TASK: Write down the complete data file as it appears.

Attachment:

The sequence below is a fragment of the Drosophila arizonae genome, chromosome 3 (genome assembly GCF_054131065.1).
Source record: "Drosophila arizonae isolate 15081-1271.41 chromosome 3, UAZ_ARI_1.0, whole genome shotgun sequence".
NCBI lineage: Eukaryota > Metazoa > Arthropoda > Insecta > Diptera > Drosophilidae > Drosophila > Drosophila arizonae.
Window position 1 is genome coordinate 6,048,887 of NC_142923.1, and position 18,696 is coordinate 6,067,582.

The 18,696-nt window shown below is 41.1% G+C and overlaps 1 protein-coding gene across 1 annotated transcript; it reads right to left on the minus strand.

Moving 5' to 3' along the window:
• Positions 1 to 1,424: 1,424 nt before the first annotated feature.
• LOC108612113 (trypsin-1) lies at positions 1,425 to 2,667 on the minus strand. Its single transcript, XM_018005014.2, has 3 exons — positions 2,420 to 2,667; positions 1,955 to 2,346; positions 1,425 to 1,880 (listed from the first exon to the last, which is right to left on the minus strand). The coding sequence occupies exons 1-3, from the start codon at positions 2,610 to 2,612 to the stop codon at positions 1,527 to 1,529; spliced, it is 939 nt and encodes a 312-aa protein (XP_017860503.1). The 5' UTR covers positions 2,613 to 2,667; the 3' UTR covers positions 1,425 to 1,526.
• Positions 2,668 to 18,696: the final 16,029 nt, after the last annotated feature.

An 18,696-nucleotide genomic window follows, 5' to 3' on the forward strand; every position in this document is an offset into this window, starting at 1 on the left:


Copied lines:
The sequence below is a fragment of the Drosophila arizonae genome, chromosome 3 (genome assembly GCF_054131065.1).
Source record: "Drosophila arizonae isolate 15081-1271.41 chromosome 3, UAZ_ARI_1.0, whole genome shotgun sequence".
NCBI lineage: Eukaryota > Metazoa > Arthropoda > Insecta > Diptera > Drosophilidae > Drosophila > Drosophila arizonae.
Window position 1 is genome coordinate 6,048,887 of NC_142923.1, and position 18,696 is coordinate 6,067,582.

The 18,696-nt window shown below is 41.1% G+C and overlaps 1 protein-coding gene across 1 annotated transcript; it reads right to left on the minus strand.

Moving 5' to 3' along the window:
• Positions 1 to 1,424: 1,424 nt before the first annotated feature.
• LOC108612113 (trypsin-1) lies at positions 1,425 to 2,667 on the minus strand. Its single transcript, XM_018005014.2, has 3 exons — positions 2,420 to 2,667; positions 1,955 to 2,346; positions 1,425 to 1,880 (listed from the first exon to the last, which is right to left on the minus strand). The coding sequence occupies exons 1-3, from the start codon at positions 2,610 to 2,612 to the stop codon at positions 1,527 to 1,529; spliced, it is 939 nt and encodes a 312-aa protein (XP_017860503.1). The 5' UTR covers positions 2,613 to 2,667; the 3' UTR covers positions 1,425 to 1,526.
• Positions 2,668 to 18,696: the final 16,029 nt, after the last annotated feature.

An 18,696-nucleotide genomic window follows, 5' to 3' on the forward strand; every position in this document is an offset into this window, starting at 1 on the left: